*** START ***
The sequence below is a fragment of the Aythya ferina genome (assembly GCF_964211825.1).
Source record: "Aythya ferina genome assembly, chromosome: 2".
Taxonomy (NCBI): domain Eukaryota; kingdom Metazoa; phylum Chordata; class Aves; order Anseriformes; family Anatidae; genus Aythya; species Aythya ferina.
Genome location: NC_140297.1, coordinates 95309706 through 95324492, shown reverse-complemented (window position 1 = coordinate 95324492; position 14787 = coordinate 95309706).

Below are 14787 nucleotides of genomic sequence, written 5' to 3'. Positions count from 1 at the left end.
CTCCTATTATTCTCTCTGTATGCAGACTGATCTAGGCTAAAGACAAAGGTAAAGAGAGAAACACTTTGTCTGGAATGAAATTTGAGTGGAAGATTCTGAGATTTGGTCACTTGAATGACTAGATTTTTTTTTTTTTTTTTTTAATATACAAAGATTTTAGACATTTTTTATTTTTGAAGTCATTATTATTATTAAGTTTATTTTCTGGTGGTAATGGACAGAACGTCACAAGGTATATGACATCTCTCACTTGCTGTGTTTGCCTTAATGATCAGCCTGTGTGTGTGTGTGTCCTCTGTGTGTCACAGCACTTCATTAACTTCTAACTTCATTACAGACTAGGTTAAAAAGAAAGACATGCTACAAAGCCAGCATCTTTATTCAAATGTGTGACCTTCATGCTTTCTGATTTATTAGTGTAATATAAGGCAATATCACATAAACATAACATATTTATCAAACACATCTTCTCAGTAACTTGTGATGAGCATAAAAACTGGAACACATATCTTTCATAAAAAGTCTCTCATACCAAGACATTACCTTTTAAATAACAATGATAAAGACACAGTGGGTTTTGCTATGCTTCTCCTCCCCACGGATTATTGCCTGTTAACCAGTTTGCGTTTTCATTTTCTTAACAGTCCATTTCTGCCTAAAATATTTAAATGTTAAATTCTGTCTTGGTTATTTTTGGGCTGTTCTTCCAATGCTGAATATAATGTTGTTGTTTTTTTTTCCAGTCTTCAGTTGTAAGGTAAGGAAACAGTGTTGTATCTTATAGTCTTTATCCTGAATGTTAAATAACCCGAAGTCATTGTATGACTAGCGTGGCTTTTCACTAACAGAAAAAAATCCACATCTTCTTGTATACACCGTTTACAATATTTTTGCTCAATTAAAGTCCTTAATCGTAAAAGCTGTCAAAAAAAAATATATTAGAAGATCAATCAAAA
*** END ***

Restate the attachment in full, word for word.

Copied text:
The sequence below is a fragment of the Aythya ferina genome (assembly GCF_964211825.1).
Source record: "Aythya ferina genome assembly, chromosome: 2".
Taxonomy (NCBI): domain Eukaryota; kingdom Metazoa; phylum Chordata; class Aves; order Anseriformes; family Anatidae; genus Aythya; species Aythya ferina.
Genome location: NC_140297.1, coordinates 95309706 through 95324492, shown reverse-complemented (window position 1 = coordinate 95324492; position 14787 = coordinate 95309706).

Below are 14787 nucleotides of genomic sequence, written 5' to 3'. Positions count from 1 at the left end.
CTCCTATTATTCTCTCTGTATGCAGACTGATCTAGGCTAAAGACAAAGGTAAAGAGAGAAACACTTTGTCTGGAATGAAATTTGAGTGGAAGATTCTGAGATTTGGTCACTTGAATGACTAGATTTTTTTTTTTTTTTTTTTAATATACAAAGATTTTAGACATTTTTTATTTTTGAAGTCATTATTATTATTAAGTTTATTTTCTGGTGGTAATGGACAGAACGTCACAAGGTATATGACATCTCTCACTTGCTGTGTTTGCCTTAATGATCAGCCTGTGTGTGTGTGTGTCCTCTGTGTGTCACAGCACTTCATTAACTTCTAACTTCATTACAGACTAGGTTAAAAAGAAAGACATGCTACAAAGCCAGCATCTTTATTCAAATGTGTGACCTTCATGCTTTCTGATTTATTAGTGTAATATAAGGCAATATCACATAAACATAACATATTTATCAAACACATCTTCTCAGTAACTTGTGATGAGCATAAAAACTGGAACACATATCTTTCATAAAAAGTCTCTCATACCAAGACATTACCTTTTAAATAACAATGATAAAGACACAGTGGGTTTTGCTATGCTTCTCCTCCCCACGGATTATTGCCTGTTAACCAGTTTGCGTTTTCATTTTCTTAACAGTCCATTTCTGCCTAAAATATTTAAATGTTAAATTCTGTCTTGGTTATTTTTGGGCTGTTCTTCCAATGCTGAATATAATGTTGTTGTTTTTTTTTCCAGTCTTCAGTTGTAAGGTAAGGAAACAGTGTTGTATCTTATAGTCTTTATCCTGAATGTTAAATAACCCGAAGTCATTGTATGACTAGCGTGGCTTTTCACTAACAGAAAAAAATCCACATCTTCTTGTATACACCGTTTACAATATTTTTGCTCAATTAAAGTCCTTAATCGTAAAAGCTGTCAAAAAAAAATATATTAGAAGATCAATCAAAA